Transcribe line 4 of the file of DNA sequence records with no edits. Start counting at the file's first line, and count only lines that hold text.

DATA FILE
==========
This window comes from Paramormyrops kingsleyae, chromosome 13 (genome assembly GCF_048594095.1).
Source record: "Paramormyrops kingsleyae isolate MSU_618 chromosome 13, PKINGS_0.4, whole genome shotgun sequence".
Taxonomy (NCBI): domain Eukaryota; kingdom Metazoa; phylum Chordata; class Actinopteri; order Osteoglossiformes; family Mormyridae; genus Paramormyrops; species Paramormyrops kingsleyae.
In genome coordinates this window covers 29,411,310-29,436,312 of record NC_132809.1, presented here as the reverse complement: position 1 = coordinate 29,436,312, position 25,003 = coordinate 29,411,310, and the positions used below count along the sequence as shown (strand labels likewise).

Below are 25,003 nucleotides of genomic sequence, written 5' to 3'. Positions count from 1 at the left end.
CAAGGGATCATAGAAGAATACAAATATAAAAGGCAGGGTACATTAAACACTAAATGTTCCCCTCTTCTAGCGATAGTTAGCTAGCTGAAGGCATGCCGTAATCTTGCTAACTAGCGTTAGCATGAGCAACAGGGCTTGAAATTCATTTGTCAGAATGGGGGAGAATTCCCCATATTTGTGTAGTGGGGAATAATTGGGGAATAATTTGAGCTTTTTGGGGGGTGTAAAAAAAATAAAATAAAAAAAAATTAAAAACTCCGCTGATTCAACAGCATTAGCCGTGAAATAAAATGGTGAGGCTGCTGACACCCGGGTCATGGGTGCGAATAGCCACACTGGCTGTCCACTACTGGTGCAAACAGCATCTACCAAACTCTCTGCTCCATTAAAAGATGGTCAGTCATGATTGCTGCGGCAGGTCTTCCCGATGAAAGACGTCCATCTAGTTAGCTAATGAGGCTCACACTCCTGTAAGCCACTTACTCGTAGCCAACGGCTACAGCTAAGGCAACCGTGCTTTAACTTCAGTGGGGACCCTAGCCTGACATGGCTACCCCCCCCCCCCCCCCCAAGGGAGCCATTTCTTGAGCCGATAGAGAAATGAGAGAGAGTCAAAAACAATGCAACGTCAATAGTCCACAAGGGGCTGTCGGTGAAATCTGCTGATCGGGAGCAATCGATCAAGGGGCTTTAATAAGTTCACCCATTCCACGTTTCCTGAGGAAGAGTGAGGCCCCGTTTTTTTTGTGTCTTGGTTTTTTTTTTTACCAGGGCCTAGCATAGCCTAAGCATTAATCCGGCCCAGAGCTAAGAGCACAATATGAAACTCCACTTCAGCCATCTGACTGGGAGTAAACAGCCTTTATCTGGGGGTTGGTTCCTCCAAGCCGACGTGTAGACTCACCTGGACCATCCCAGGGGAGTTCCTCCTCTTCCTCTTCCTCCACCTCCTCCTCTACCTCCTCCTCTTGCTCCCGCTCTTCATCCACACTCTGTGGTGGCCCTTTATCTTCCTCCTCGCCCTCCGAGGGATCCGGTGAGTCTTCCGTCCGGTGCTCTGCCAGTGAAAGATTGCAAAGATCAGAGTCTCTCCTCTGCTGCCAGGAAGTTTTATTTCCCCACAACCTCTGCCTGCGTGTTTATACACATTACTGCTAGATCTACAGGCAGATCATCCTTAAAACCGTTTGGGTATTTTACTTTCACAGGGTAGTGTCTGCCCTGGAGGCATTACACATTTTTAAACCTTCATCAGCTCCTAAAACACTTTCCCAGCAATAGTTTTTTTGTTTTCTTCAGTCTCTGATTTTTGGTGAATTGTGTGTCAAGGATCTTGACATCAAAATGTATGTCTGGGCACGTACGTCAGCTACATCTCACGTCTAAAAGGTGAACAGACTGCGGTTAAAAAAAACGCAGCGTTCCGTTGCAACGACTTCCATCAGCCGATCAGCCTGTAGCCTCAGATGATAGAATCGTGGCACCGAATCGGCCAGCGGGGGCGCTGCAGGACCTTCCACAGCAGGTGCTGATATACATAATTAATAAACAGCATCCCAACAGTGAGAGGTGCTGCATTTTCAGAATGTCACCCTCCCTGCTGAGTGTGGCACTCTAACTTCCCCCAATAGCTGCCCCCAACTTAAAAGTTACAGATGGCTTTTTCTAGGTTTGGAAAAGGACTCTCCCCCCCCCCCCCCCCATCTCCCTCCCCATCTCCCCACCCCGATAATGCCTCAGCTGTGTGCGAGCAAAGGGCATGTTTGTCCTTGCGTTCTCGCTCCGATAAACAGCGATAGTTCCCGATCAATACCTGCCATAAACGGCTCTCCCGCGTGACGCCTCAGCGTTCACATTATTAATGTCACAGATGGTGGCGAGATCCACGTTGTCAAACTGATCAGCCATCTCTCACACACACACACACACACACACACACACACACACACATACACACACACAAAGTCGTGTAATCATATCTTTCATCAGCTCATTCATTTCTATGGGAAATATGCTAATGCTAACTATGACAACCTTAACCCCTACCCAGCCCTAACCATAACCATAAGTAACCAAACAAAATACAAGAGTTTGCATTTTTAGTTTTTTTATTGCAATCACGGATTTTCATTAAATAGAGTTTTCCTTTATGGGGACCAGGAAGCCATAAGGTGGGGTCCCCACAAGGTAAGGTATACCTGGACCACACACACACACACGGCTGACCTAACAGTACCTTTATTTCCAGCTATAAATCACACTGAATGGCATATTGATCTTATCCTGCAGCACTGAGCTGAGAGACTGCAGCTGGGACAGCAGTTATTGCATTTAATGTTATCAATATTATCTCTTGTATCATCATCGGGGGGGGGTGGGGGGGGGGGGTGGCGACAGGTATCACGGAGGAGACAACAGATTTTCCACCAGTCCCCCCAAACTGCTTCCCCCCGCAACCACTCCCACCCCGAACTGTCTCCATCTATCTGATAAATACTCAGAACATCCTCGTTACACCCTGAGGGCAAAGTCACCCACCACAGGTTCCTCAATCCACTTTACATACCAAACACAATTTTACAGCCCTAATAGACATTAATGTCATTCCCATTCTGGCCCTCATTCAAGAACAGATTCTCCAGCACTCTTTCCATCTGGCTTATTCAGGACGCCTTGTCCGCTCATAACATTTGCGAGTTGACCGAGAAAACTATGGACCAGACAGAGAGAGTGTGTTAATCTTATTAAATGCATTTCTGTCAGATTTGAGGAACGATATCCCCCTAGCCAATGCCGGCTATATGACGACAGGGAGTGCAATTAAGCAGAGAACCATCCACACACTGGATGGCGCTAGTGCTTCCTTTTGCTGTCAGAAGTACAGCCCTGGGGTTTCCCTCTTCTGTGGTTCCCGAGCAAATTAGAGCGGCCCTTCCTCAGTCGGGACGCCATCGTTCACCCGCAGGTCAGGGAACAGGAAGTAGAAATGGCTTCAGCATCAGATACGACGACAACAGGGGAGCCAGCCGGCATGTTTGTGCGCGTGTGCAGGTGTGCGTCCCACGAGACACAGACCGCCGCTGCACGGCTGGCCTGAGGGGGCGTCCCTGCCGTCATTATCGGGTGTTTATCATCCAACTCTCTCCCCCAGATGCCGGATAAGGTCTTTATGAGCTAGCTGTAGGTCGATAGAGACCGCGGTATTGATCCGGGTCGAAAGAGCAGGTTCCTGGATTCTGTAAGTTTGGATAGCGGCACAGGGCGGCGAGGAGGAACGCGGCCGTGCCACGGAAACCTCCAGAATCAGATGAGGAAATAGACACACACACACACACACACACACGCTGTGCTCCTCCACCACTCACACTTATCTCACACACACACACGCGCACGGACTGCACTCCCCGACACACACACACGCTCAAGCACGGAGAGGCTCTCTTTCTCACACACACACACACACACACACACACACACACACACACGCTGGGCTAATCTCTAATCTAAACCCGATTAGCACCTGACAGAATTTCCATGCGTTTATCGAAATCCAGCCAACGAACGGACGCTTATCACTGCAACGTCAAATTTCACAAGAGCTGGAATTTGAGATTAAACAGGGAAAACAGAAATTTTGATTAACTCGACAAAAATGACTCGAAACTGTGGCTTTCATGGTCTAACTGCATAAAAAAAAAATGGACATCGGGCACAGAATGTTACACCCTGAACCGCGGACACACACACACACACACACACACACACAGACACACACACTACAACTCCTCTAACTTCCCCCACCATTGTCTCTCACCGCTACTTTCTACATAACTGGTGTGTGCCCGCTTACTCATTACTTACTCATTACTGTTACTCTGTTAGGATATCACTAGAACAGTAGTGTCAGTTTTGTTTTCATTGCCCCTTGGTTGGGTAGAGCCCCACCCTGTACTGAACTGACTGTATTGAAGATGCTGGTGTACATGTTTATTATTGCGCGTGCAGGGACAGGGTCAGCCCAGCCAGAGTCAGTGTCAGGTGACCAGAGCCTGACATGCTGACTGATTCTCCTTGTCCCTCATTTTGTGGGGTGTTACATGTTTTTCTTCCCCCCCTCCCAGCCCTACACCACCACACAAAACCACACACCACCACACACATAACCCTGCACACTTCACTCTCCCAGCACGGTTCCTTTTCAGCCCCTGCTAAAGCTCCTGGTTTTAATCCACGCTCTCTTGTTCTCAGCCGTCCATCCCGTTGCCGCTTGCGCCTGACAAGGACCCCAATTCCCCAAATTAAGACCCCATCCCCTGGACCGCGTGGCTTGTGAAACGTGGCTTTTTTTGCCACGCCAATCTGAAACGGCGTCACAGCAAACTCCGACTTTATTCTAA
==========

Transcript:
In genome coordinates this window covers 29,411,310-29,436,312 of record NC_132809.1, presented here as the reverse complement: position 1 = coordinate 29,436,312, position 25,003 = coordinate 29,411,310, and the positions used below count along the sequence as shown (strand labels likewise).